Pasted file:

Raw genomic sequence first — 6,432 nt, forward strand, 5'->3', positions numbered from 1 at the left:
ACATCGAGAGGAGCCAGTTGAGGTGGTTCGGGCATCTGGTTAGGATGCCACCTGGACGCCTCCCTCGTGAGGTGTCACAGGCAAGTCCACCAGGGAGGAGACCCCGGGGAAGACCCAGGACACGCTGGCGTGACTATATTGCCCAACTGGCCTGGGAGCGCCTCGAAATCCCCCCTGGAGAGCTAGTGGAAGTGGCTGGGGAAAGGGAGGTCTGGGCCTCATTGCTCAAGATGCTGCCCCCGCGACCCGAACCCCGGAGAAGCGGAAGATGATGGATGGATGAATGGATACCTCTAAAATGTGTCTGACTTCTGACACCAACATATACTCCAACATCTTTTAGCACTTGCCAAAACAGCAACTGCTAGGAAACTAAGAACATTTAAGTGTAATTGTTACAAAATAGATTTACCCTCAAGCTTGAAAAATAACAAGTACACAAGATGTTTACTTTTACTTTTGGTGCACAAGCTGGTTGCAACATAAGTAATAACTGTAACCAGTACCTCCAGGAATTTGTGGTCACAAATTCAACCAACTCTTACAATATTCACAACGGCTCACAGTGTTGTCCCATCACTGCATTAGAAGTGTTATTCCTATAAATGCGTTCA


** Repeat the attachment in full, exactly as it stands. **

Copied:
Raw genomic sequence first — 6,432 nt, forward strand, 5'->3', positions numbered from 1 at the left:
ACATCGAGAGGAGCCAGTTGAGGTGGTTCGGGCATCTGGTTAGGATGCCACCTGGACGCCTCCCTCGTGAGGTGTCACAGGCAAGTCCACCAGGGAGGAGACCCCGGGGAAGACCCAGGACACGCTGGCGTGACTATATTGCCCAACTGGCCTGGGAGCGCCTCGAAATCCCCCCTGGAGAGCTAGTGGAAGTGGCTGGGGAAAGGGAGGTCTGGGCCTCATTGCTCAAGATGCTGCCCCCGCGACCCGAACCCCGGAGAAGCGGAAGATGATGGATGGATGAATGGATACCTCTAAAATGTGTCTGACTTCTGACACCAACATATACTCCAACATCTTTTAGCACTTGCCAAAACAGCAACTGCTAGGAAACTAAGAACATTTAAGTGTAATTGTTACAAAATAGATTTACCCTCAAGCTTGAAAAATAACAAGTACACAAGATGTTTACTTTTACTTTTGGTGCACAAGCTGGTTGCAACATAAGTAATAACTGTAACCAGTACCTCCAGGAATTTGTGGTCACAAATTCAACCAACTCTTACAATATTCACAACGGCTCACAGTGTTGTCCCATCACTGCATTAGAAGTGTTATTCCTATAAATGCGTTCA